You’ve probably heard of Pavlov’s dogs, but do you know some of the other animals that have contributed to scientific knowledge?
Alex the African Grey, whose name was formed from the words “avian learning experience”, had a vocabulary of over 100 words, could identify 50 different objects, and was able to distinguish multiple colors and shapes and understand the concepts “bigger”, “smaller”, “same” and “different”. He showed that you don’t have to have a big primate brain to demonstrate cognitive and communicative abilities, including answering – and asking – questions. Alex passed away in 2005, but Griffin, another African Grey, continues to teach us about intelligence in birds and humans.
The cave paintings at Lascaux in France reflect Paleolithic human use of images to tell a story. But we might not know them if a dog named Robot, exploring with his owner Marcel Ravidat, hadn’t disappeared down a shaft that opened into a cave whose walls are covered in stunning depictions of animals, including horses and large wild cats. Archaeologists have gleaned new insights into the technological and artistic skills of Paleolithic humans as well as new insights into hunting practices and tools and the changing environment of the time.
Chaser was a border collie with a big vocabulary, thanks to owner John W. Pilley, a retired psychology professor, who taught him to identify and retrieve more than 1,000 toys by name. She recognized words such as “house”, “tree” and “ball”, and she could use her skills to understand and respond to sentences containing multiple grammatical elements. An example of her intelligence was the ability to deduce the name of a new object by excluding objects with names she already knew.
Bionic cat Oscar earned his scientific bona fides in 2010, when he became the first feline to receive prosthetic legs attached directly to his ankles after his hind legs were severed in an accident with a combine harvester . The technique, called a transcutaneous intraosseous amputation prosthesis, is now used in humans and works by fusing flesh and metal together, sealing in dirt and bacteria. Other animals have also benefited from the prosthetic technology.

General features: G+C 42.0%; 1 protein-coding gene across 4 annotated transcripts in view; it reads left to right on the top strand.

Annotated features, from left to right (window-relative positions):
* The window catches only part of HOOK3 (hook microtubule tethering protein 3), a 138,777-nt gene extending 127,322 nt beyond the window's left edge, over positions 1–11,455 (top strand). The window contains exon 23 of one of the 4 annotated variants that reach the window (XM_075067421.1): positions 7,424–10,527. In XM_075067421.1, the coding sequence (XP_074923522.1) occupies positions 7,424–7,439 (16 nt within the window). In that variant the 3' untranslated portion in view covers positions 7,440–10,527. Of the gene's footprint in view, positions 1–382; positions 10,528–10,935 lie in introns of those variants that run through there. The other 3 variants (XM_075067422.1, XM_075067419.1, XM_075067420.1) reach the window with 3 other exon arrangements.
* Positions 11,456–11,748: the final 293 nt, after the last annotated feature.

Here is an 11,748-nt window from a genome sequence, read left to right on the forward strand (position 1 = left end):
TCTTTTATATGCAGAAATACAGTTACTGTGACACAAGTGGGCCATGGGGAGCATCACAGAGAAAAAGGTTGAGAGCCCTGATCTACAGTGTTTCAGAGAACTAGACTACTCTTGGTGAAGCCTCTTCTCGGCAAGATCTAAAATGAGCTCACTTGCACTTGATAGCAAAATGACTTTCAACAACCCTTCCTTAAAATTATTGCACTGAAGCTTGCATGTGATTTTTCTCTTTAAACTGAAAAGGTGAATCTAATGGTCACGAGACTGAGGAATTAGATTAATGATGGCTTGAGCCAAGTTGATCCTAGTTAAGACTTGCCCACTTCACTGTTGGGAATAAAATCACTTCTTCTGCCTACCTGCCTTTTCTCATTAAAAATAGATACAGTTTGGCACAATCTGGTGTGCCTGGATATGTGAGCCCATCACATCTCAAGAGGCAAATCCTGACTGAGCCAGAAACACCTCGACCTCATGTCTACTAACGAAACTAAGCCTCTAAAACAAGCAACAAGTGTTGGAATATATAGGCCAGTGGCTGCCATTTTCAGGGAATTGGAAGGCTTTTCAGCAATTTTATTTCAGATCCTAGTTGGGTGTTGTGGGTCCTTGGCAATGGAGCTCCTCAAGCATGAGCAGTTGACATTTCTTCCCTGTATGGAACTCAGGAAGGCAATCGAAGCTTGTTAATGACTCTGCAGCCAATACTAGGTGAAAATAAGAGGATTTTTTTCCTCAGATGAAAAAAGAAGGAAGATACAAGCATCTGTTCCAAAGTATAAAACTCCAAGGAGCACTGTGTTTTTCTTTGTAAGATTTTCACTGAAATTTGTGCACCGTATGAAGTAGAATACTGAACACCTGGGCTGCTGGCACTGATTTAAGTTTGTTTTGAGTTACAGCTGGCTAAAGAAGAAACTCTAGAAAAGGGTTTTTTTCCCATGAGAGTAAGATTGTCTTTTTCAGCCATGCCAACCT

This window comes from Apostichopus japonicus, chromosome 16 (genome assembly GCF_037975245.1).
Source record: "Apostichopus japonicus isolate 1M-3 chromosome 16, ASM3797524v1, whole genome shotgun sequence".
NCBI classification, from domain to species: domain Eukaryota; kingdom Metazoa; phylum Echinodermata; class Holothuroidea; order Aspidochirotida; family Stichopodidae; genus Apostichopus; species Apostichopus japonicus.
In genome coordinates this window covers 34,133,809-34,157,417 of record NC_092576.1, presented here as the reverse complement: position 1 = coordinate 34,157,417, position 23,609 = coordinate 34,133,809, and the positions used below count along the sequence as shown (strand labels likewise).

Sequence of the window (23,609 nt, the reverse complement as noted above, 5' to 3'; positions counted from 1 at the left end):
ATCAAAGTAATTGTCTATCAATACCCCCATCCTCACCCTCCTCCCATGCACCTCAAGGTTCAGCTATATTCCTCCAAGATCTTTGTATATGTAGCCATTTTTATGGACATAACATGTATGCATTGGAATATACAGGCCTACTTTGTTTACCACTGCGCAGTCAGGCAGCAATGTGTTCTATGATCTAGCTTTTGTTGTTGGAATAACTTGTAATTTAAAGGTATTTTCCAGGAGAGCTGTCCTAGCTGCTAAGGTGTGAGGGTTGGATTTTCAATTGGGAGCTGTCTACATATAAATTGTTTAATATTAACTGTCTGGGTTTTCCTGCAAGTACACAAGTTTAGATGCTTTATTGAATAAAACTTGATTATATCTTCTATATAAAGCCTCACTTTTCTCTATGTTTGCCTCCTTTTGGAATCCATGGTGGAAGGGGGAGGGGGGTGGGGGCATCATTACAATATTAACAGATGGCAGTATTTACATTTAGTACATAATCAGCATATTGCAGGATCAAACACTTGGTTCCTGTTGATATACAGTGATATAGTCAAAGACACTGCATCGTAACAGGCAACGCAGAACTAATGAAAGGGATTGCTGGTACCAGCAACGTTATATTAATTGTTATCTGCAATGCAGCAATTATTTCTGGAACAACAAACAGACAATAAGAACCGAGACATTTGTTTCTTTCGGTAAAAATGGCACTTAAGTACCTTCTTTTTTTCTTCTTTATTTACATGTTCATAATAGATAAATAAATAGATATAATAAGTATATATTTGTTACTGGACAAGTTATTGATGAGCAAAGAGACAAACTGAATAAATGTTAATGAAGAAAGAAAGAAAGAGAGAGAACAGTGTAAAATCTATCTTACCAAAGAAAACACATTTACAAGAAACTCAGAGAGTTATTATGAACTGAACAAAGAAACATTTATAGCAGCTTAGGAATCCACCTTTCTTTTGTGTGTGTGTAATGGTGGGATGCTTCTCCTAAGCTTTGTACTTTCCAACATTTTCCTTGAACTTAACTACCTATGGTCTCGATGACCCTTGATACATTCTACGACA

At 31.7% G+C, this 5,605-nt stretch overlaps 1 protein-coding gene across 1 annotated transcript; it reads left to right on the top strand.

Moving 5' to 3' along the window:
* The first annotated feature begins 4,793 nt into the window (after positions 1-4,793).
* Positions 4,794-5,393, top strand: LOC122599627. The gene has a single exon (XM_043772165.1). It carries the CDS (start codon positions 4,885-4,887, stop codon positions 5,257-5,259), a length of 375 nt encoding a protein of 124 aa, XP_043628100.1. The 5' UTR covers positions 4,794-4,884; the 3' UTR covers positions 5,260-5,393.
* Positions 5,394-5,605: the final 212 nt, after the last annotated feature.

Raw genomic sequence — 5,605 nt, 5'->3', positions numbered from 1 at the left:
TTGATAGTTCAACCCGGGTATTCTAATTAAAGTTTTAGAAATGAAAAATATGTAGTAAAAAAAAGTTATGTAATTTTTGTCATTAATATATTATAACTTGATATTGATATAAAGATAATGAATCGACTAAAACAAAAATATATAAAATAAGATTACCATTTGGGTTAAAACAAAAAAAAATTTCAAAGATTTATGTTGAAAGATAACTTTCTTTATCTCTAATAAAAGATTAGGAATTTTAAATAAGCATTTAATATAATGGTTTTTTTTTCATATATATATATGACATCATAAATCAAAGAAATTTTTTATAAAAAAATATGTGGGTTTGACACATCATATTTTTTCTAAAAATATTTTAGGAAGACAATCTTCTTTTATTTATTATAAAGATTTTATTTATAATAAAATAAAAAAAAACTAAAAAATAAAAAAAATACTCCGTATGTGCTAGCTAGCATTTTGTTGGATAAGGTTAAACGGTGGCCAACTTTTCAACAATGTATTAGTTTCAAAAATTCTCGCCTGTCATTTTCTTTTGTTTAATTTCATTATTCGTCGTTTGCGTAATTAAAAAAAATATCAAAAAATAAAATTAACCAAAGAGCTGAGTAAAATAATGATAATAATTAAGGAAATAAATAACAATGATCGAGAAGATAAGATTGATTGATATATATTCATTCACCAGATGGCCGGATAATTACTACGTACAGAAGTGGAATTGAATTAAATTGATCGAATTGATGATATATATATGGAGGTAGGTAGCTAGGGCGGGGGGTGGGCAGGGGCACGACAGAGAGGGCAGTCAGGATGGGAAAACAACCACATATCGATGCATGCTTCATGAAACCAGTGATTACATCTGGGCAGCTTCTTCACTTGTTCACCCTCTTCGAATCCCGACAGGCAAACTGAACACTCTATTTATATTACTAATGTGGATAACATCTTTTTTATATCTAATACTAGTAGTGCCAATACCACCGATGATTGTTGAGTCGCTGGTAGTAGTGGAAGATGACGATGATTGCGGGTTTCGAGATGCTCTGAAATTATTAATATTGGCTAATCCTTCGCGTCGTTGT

Mr. Green Genes, born in 2008, was the first fluorescent cat in the United States. Some cats have been genetically engineered to glow green – not to serve as night lights, but to aid in research to prevent HIV in humans and FIV (feline immunodeficiency virus) in cats. In 2011, five kittens engineered to glow received a gene that could make them resistant to FIV. The fluorescent green color results from a separate gene that has been added to indicate whether the anti-FIV gene has been incorporated into the genome. The genetic modification does not harm cats and could one day help cats with FIV and humans with HIV.
CC, which stands for CopyCat or Carbon Copy, was the first feline clone, created in 2001 from Rainbow, a domestic short-haired calico, and carried to term by an unnamed tabby. CC herself was a tabby, white domestic shorthair, not a carbon copy of Rainbow at all, thanks to the inactivation of the X chromosome, which normally and randomly occurs in female cats. The random nature of X inactivation meant that CC grew without any cells specifying the color of the orange coat. In 2006, CC gave birth to four naturally born kittens, three of whom survived. She lived to be 18 and died in 2020.
Snuppy, the first canine clone, was developed from a single cell taken from the ear of Tai, an adult Afghan hound. He was born in 2005 at Seoul National University in South Korea, hence his name. Snuppy lived to be 10, dying of cancer. Tai, her cell donor, lived to be 12 and also died of cancer. Snuppy “spawned” four more clones, and three survived to puppyhood. Their health and longevity are studied in comparison with those of Snuppy and Tai.